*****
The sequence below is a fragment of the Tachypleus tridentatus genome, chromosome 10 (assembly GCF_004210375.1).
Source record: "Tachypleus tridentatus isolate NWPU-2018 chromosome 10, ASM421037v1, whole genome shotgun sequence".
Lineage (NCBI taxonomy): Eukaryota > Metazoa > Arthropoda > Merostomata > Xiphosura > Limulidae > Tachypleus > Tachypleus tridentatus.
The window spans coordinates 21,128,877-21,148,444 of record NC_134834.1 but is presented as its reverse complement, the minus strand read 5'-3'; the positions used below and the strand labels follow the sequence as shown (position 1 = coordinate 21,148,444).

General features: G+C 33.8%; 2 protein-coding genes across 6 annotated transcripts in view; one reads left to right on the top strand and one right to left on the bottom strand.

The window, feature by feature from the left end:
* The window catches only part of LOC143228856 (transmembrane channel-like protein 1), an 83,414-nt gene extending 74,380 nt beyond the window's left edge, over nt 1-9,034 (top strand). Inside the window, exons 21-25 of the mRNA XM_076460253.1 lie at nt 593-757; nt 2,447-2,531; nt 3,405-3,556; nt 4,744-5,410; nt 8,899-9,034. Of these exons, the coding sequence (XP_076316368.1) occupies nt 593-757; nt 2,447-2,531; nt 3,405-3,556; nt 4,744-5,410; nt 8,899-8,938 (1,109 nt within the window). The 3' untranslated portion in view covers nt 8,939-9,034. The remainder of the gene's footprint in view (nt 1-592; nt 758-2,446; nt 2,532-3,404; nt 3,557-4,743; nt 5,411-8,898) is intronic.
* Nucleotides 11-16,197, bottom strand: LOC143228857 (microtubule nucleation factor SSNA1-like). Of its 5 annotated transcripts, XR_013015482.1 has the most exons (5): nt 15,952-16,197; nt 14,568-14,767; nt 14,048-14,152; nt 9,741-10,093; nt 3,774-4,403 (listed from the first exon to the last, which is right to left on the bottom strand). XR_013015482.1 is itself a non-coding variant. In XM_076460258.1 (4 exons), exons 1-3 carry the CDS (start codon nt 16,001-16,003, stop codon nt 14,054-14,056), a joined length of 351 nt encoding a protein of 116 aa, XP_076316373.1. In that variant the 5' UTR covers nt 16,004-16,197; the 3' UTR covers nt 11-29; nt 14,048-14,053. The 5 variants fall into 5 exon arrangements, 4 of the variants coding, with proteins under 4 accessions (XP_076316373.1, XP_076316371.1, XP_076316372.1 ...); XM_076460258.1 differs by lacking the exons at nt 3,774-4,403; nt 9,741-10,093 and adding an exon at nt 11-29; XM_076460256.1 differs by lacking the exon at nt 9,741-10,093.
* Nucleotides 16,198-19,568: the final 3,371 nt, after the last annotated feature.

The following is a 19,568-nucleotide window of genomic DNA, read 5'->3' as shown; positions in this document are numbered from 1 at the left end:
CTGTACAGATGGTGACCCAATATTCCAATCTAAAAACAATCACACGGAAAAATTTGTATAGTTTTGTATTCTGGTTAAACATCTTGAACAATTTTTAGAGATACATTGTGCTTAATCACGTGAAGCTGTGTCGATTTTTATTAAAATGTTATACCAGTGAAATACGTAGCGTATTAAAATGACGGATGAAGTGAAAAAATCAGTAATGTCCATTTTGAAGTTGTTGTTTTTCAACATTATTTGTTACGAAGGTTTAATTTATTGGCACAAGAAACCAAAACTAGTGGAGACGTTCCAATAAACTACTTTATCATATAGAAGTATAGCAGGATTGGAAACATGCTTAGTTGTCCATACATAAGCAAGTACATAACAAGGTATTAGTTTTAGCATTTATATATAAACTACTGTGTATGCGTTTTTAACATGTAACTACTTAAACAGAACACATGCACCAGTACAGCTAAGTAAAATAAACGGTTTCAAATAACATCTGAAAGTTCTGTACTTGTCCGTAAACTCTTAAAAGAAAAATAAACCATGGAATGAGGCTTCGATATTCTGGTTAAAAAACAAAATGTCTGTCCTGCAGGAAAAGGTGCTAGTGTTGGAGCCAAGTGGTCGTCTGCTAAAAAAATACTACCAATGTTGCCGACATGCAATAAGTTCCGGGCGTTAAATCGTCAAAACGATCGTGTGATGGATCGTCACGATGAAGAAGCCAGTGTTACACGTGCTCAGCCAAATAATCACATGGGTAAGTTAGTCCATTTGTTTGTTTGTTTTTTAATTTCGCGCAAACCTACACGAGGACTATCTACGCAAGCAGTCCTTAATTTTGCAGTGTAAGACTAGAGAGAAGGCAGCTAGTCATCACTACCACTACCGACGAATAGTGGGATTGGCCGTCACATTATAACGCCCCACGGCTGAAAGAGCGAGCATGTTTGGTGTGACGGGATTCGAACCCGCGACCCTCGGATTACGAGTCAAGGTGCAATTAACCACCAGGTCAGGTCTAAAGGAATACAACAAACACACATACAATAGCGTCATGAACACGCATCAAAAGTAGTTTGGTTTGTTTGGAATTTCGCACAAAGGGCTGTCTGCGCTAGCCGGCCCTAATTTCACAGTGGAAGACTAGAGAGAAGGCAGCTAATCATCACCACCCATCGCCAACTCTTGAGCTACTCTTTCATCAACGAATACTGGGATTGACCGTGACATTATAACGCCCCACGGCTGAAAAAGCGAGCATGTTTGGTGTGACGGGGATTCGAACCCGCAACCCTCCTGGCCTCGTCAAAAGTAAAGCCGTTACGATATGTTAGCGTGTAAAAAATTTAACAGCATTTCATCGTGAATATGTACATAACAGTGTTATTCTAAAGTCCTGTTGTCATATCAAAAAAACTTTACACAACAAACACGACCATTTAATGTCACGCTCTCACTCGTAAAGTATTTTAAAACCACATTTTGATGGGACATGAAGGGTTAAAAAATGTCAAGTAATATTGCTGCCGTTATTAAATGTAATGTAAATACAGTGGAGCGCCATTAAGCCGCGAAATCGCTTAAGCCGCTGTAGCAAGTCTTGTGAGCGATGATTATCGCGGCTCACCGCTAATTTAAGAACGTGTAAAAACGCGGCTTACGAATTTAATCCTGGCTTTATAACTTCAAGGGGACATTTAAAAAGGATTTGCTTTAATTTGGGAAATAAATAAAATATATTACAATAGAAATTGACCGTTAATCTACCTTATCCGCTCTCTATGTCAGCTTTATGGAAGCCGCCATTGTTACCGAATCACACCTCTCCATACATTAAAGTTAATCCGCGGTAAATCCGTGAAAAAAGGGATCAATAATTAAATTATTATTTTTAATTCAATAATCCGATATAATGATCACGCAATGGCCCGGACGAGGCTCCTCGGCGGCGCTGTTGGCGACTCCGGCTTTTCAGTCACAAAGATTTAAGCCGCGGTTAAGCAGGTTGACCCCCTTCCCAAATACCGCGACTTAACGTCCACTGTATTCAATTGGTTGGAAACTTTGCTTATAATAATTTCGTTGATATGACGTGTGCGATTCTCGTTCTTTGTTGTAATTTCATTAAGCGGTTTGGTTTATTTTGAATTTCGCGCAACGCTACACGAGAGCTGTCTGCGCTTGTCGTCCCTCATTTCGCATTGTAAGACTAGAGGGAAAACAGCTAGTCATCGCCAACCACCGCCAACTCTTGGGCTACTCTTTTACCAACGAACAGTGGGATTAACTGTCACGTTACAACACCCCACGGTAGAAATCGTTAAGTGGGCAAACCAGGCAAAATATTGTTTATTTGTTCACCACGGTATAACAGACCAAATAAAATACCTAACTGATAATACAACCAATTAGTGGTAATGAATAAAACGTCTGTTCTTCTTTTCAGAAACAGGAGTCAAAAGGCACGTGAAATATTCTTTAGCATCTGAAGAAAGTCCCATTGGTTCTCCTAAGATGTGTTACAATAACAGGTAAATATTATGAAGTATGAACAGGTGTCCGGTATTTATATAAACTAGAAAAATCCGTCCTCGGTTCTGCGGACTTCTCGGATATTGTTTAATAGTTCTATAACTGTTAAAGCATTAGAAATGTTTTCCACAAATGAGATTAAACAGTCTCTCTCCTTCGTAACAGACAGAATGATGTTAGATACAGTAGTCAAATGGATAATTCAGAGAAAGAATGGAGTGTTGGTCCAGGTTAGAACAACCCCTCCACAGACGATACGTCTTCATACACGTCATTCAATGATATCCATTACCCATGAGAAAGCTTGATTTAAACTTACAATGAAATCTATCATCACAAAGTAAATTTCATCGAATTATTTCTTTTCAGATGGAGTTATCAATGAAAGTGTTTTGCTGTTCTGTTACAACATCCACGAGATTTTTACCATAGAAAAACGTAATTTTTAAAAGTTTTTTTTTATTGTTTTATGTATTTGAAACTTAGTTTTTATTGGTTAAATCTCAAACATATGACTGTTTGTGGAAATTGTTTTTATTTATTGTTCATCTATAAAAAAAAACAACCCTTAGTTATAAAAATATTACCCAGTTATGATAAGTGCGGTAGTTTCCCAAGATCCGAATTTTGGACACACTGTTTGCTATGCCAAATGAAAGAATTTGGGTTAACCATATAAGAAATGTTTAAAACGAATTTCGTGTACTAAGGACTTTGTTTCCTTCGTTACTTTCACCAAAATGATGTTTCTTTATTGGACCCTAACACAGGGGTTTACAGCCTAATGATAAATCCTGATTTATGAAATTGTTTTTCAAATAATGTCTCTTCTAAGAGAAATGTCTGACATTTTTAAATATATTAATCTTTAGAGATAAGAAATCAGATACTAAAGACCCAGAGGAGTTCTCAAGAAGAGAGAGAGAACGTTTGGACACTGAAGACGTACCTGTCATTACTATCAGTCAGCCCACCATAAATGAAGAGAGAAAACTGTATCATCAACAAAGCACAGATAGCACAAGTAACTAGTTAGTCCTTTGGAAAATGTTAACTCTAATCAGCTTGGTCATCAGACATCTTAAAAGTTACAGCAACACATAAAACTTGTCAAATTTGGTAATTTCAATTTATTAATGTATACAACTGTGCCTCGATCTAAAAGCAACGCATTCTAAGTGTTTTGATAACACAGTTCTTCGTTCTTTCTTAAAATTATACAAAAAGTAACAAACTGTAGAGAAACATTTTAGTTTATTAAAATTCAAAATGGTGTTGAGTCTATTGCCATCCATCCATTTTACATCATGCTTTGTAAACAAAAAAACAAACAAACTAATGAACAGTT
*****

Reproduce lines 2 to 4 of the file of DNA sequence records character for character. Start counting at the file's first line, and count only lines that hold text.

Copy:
Source record: "Tachypleus tridentatus isolate NWPU-2018 chromosome 10, ASM421037v1, whole genome shotgun sequence".
Lineage (NCBI taxonomy): Eukaryota > Metazoa > Arthropoda > Merostomata > Xiphosura > Limulidae > Tachypleus > Tachypleus tridentatus.
The window spans coordinates 21,128,877-21,148,444 of record NC_134834.1 but is presented as its reverse complement, the minus strand read 5'-3'; the positions used below and the strand labels follow the sequence as shown (position 1 = coordinate 21,148,444).